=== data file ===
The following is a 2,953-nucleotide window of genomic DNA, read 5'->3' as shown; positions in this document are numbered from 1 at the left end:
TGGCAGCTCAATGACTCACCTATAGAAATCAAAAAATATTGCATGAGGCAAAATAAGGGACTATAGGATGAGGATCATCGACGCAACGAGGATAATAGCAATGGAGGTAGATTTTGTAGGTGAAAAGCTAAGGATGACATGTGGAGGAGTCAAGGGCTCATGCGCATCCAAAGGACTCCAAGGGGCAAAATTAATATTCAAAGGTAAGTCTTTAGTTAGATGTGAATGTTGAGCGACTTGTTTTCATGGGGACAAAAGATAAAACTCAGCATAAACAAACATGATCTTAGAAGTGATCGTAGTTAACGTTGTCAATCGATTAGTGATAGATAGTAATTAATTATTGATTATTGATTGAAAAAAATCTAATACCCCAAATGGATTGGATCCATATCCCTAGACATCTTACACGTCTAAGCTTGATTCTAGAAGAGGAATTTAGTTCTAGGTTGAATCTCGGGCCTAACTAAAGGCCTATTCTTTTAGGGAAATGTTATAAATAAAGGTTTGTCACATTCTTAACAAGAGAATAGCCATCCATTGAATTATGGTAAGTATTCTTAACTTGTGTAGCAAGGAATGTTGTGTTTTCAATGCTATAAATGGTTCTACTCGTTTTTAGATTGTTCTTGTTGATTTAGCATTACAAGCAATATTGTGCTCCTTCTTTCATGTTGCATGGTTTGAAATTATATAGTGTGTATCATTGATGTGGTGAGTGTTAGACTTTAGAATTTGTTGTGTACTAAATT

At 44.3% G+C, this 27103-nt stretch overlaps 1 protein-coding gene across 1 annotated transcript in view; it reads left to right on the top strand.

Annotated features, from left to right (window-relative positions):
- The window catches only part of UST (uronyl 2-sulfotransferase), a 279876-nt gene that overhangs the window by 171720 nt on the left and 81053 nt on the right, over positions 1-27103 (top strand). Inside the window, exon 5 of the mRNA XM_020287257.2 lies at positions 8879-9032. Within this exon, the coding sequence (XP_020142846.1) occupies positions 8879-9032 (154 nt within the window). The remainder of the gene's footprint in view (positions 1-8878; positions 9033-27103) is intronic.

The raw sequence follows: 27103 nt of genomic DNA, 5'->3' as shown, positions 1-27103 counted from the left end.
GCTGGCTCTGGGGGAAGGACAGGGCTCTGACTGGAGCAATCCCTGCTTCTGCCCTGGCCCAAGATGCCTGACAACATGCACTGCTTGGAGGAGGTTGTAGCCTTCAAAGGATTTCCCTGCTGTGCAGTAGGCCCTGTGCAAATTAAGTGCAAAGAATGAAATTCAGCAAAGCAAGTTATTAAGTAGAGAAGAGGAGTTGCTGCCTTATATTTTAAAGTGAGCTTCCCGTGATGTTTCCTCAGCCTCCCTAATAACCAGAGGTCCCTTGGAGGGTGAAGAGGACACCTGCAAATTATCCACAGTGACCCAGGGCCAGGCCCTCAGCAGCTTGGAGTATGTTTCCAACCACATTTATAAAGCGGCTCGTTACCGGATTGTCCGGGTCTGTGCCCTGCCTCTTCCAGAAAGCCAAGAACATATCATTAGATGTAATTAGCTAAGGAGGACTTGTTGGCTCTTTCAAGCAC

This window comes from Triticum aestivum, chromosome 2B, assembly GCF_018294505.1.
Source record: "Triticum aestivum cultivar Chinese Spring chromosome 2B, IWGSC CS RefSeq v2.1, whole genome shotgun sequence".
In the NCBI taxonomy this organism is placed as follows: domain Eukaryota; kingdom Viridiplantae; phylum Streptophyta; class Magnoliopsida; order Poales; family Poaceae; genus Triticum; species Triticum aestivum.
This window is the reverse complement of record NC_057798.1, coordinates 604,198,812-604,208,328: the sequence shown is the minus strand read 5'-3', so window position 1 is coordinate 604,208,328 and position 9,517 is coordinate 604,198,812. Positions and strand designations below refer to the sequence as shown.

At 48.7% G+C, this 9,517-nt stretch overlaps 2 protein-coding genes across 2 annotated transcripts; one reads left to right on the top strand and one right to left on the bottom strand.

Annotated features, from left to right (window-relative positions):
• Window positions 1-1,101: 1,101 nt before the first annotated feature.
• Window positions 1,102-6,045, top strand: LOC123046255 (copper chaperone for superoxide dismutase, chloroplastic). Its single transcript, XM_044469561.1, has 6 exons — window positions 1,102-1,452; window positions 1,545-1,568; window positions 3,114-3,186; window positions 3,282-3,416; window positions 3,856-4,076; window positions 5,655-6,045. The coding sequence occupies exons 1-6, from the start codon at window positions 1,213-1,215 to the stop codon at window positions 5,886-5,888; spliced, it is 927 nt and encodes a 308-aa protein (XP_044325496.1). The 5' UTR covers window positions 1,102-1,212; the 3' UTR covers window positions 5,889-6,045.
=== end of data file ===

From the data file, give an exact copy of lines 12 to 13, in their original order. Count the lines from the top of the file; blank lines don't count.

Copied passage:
At 48.7% G+C, this 9,517-nt stretch overlaps 2 protein-coding genes across 2 annotated transcripts; one reads left to right on the top strand and one right to left on the bottom strand.

Annotated features, from left to right (window-relative positions):